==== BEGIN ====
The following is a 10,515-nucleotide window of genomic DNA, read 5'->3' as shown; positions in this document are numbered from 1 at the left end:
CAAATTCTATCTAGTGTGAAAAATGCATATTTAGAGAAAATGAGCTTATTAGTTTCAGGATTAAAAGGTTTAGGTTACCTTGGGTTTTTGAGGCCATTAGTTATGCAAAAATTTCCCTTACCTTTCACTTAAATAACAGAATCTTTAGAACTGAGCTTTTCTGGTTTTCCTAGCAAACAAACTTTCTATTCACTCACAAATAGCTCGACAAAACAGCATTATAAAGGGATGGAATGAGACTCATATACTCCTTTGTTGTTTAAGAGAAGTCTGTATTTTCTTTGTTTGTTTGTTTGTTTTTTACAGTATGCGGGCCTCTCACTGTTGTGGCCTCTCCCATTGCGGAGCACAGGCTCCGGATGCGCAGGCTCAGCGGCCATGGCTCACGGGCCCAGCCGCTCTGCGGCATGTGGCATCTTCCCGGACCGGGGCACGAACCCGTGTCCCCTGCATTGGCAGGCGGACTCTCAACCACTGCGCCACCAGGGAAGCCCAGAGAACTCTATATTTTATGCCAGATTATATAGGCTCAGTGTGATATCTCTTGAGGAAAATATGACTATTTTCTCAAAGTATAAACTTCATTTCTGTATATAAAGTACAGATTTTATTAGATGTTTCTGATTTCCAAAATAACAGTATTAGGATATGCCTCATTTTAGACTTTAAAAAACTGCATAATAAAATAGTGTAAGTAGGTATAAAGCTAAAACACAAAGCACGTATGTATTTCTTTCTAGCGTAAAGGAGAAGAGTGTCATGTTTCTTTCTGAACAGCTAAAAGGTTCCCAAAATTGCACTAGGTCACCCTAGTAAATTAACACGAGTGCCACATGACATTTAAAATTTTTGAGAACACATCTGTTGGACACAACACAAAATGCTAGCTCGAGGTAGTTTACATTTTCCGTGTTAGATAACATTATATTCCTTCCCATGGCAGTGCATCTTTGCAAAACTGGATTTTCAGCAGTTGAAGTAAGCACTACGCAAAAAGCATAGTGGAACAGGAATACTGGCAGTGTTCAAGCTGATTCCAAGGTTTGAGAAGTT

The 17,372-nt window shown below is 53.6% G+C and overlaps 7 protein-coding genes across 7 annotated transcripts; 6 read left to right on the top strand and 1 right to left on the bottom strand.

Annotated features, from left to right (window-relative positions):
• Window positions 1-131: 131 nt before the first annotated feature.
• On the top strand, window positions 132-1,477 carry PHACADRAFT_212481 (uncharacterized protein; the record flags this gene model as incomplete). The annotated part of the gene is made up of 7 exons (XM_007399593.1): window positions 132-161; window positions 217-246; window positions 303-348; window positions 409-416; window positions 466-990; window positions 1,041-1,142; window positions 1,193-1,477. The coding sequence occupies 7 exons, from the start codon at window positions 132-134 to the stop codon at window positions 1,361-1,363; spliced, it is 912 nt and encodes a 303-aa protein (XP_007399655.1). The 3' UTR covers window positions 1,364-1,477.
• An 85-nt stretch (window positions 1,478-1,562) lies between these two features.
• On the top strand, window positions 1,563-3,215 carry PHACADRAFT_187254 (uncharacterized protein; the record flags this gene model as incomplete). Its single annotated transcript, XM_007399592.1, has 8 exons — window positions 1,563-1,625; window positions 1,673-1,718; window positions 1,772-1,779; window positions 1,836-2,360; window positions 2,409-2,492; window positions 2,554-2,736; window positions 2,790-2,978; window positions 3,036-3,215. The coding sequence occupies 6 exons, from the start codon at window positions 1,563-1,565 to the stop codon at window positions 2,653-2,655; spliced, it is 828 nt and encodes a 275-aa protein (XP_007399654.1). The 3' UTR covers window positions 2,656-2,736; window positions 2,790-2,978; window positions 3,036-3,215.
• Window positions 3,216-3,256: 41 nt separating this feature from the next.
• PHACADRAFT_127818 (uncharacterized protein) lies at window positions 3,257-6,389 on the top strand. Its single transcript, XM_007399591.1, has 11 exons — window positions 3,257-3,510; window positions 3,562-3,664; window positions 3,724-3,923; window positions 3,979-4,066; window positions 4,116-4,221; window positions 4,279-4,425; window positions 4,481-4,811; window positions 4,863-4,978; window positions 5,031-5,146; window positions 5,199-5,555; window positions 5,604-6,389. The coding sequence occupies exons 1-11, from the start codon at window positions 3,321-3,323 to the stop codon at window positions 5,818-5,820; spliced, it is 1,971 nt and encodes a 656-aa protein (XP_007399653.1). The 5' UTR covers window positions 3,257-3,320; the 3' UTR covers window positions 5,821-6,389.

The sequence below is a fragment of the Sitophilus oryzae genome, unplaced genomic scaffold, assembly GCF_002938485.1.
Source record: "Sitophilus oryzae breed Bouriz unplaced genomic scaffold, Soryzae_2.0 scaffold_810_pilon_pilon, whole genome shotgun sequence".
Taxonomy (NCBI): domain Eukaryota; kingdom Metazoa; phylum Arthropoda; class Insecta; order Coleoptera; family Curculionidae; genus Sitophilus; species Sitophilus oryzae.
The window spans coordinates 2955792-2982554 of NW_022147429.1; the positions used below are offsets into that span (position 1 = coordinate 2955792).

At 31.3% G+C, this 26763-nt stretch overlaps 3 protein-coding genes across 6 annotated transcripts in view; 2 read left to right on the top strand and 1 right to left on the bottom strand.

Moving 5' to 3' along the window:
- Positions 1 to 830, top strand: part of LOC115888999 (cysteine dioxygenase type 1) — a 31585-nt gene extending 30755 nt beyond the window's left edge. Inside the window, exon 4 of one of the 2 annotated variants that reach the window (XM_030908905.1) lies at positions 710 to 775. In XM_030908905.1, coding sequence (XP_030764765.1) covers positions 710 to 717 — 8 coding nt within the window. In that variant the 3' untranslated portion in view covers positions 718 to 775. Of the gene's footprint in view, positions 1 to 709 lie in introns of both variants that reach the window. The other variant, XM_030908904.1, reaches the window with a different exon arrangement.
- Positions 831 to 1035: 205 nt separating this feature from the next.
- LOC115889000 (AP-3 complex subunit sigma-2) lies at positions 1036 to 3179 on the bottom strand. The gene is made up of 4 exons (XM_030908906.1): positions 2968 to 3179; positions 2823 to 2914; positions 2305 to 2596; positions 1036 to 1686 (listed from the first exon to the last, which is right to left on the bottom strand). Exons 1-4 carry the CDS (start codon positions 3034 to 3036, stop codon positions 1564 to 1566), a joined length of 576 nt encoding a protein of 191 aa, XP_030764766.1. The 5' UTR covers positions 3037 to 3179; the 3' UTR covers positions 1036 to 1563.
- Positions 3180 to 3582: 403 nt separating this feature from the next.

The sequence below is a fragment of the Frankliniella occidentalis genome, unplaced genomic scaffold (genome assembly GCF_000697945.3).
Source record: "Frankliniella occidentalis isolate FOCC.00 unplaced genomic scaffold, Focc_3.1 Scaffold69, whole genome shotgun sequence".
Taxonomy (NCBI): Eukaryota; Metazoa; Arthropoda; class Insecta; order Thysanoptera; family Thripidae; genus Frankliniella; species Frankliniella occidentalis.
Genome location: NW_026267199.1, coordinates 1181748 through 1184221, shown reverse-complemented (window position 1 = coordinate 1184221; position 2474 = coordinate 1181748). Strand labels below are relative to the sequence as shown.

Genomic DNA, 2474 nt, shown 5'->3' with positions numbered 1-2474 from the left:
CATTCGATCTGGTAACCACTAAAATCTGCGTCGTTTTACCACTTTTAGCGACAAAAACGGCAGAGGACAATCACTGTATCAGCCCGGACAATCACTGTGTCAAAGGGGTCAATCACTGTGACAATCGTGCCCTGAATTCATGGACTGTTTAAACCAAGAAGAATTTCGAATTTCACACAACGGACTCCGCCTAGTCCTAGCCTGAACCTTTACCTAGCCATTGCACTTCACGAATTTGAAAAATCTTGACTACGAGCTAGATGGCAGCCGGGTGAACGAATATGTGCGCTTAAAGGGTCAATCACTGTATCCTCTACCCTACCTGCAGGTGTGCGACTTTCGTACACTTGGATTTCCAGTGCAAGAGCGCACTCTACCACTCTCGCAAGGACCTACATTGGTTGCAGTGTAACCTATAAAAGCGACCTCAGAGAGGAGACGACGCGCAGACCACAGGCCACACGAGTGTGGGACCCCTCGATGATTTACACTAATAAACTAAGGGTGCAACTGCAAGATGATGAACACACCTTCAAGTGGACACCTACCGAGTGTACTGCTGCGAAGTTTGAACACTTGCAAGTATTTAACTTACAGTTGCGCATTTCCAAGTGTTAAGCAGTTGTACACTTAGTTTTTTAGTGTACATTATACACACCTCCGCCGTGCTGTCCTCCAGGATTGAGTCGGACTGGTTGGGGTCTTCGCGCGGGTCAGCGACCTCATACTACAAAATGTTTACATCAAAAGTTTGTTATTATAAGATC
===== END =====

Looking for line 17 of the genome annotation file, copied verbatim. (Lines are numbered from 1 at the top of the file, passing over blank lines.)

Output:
- Positions 1 to 830, top strand: part of LOC115888999 (cysteine dioxygenase type 1) — a 31585-nt gene extending 30755 nt beyond the window's left edge. Inside the window, exon 4 of one of the 2 annotated variants that reach the window (XM_030908905.1) lies at positions 710 to 775. In XM_030908905.1, coding sequence (XP_030764765.1) covers positions 710 to 717 — 8 coding nt within the window. In that variant the 3' untranslated portion in view covers positions 718 to 775. Of the gene's footprint in view, positions 1 to 709 lie in introns of both variants that reach the window. The other variant, XM_030908904.1, reaches the window with a different exon arrangement.